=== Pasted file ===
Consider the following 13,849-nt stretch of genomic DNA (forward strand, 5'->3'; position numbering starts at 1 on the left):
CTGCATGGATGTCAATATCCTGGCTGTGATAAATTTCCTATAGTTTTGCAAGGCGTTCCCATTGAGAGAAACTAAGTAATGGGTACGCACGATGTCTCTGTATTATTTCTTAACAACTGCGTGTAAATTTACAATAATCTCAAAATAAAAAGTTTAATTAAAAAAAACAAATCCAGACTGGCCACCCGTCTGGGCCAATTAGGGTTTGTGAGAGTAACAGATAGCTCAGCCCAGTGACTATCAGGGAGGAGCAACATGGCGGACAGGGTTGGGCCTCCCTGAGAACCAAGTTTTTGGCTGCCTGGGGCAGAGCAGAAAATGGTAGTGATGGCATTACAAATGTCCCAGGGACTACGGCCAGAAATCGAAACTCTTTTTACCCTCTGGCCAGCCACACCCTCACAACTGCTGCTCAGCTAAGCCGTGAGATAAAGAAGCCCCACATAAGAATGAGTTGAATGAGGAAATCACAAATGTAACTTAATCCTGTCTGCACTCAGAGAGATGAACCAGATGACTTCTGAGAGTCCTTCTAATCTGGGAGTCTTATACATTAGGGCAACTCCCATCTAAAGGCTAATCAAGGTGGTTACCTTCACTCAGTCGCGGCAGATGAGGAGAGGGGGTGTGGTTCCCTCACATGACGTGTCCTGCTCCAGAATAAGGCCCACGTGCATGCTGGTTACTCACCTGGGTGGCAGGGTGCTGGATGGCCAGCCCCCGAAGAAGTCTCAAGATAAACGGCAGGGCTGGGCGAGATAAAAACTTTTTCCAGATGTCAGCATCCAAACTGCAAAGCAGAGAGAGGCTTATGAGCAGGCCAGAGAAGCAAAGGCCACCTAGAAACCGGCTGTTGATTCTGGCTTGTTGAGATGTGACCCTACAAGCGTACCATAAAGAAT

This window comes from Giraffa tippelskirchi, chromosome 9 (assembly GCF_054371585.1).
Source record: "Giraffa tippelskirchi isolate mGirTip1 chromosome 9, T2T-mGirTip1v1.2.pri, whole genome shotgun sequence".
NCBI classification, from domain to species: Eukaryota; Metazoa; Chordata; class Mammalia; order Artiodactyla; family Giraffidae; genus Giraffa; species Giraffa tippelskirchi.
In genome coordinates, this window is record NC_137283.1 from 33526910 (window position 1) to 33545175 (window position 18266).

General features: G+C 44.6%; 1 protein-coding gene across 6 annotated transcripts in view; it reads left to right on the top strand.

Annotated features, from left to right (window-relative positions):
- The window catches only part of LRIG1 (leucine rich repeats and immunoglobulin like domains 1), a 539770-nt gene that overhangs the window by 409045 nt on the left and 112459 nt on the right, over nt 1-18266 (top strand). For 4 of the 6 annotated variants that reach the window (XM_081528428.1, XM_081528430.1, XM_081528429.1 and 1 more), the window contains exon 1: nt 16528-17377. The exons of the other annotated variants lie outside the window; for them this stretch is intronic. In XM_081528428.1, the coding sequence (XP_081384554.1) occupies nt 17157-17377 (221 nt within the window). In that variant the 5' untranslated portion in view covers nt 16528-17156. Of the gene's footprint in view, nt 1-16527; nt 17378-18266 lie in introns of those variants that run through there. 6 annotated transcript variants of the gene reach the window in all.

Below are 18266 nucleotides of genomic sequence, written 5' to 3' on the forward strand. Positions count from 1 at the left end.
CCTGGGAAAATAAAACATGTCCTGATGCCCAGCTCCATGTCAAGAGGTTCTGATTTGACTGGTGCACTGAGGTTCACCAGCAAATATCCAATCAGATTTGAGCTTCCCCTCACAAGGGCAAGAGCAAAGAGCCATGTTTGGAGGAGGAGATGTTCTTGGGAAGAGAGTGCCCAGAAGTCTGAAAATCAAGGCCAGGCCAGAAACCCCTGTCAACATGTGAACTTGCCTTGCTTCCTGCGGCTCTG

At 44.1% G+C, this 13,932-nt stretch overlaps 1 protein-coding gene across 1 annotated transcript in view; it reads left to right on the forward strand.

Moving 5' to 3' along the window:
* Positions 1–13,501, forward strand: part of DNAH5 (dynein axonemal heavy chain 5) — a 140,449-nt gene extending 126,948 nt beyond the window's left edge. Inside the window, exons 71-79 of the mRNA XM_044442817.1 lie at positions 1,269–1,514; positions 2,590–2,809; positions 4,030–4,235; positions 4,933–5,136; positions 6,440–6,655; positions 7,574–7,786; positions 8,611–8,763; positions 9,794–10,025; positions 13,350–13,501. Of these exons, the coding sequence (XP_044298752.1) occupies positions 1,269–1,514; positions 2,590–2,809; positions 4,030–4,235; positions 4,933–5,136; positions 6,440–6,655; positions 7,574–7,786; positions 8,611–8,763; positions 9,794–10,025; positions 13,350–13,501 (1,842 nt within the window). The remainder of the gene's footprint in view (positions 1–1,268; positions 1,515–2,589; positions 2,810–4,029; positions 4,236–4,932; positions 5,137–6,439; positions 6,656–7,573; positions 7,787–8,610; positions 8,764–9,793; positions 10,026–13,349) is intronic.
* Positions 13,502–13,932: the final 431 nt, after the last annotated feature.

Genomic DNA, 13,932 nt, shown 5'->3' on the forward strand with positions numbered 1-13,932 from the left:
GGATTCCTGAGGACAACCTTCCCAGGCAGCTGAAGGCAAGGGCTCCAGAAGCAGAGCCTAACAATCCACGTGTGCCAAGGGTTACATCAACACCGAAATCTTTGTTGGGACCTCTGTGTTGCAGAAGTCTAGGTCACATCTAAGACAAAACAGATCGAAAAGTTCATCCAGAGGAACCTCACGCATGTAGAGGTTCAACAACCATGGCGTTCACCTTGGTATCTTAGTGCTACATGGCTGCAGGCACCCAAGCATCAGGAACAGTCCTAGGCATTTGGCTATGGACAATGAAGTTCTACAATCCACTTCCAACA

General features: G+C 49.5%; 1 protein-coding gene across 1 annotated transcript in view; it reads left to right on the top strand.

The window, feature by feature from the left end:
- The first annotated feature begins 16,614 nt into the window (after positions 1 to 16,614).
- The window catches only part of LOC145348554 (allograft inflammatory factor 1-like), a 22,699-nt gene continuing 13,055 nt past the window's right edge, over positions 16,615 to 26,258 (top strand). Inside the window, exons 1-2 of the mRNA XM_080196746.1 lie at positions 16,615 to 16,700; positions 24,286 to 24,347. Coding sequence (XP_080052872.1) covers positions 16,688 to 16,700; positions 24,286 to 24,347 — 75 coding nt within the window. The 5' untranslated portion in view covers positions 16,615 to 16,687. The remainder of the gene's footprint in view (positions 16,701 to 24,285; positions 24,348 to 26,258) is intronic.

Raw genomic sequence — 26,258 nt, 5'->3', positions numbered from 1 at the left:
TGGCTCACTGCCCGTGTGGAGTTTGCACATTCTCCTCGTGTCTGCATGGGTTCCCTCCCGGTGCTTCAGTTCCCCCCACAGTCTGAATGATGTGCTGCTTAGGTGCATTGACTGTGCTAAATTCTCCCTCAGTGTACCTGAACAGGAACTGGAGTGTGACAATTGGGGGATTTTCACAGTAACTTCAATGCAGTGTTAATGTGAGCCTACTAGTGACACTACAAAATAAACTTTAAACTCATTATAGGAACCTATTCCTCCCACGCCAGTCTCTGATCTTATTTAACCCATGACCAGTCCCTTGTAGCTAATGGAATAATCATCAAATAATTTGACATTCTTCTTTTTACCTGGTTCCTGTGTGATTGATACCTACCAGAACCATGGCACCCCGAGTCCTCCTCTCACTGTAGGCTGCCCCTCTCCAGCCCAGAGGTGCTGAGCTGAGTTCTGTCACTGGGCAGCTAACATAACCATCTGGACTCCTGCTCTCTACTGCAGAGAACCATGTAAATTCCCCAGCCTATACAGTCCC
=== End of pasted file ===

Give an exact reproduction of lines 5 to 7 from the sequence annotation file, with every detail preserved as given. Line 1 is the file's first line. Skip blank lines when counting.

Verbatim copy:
NCBI classification, from domain to species: Eukaryota; Metazoa; Chordata; class Mammalia; order Artiodactyla; family Giraffidae; genus Giraffa; species Giraffa tippelskirchi.
In genome coordinates, this window is record NC_137283.1 from 33526910 (window position 1) to 33545175 (window position 18266).

General features: G+C 44.6%; 1 protein-coding gene across 6 annotated transcripts in view; it reads left to right on the top strand.